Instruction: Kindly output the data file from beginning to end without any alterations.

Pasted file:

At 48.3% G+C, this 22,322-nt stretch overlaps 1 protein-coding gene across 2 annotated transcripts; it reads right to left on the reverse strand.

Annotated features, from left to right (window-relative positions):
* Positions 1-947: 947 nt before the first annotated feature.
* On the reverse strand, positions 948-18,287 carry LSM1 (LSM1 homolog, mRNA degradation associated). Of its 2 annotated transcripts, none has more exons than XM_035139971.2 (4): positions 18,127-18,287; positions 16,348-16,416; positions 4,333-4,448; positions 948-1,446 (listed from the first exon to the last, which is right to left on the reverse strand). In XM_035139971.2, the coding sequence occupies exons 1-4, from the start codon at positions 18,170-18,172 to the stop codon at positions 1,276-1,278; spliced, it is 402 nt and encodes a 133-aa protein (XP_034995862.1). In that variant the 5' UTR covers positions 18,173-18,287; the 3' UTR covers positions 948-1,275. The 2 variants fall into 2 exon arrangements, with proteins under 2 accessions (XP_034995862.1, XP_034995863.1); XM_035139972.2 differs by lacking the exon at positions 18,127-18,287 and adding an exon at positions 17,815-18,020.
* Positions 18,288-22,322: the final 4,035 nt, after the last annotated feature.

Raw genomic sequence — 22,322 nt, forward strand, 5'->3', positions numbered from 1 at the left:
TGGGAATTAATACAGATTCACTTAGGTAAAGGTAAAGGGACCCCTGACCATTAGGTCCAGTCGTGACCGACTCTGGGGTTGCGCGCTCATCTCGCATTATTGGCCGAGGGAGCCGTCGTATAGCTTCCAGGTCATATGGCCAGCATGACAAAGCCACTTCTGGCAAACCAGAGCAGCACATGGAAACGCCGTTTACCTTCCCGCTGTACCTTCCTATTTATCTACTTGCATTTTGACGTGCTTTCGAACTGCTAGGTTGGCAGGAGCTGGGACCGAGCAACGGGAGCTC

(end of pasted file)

At 48.3% G+C, this 22,322-nt stretch overlaps 1 protein-coding gene across 2 annotated transcripts; it reads right to left on the reverse strand.

Annotated features, from left to right (window-relative positions):
* Positions 1-947: 947 nt before the first annotated feature.
* On the reverse strand, positions 948-18,287 carry LSM1 (LSM1 homolog, mRNA degradation associated). Of its 2 annotated transcripts, none has more exons than XM_035139971.2 (4): positions 18,127-18,287; positions 16,348-16,416; positions 4,333-4,448; positions 948-1,446 (listed from the first exon to the last, which is right to left on the reverse strand). In XM_035139971.2, the coding sequence occupies exons 1-4, from the start codon at positions 18,170-18,172 to the stop codon at positions 1,276-1,278; spliced, it is 402 nt and encodes a 133-aa protein (XP_034995862.1). In that variant the 5' UTR covers positions 18,173-18,287; the 3' UTR covers positions 948-1,275. The 2 variants fall into 2 exon arrangements, with proteins under 2 accessions (XP_034995862.1, XP_034995863.1); XM_035139972.2 differs by lacking the exon at positions 18,127-18,287 and adding an exon at positions 17,815-18,020.
* Positions 18,288-22,322: the final 4,035 nt, after the last annotated feature.

Raw genomic sequence — 22,322 nt, forward strand, 5'->3', positions numbered from 1 at the left:
TGGGAATTAATACAGATTCACTTAGGTAAAGGTAAAGGGACCCCTGACCATTAGGTCCAGTCGTGACCGACTCTGGGGTTGCGCGCTCATCTCGCATTATTGGCCGAGGGAGCCGTCGTATAGCTTCCAGGTCATATGGCCAGCATGACAAAGCCACTTCTGGCAAACCAGAGCAGCACATGGAAACGCCGTTTACCTTCCCGCTGTACCTTCCTATTTATCTACTTGCATTTTGACGTGCTTTCGAACTGCTAGGTTGGCAGGAGCTGGGACCGAGCAACGGGAGCTC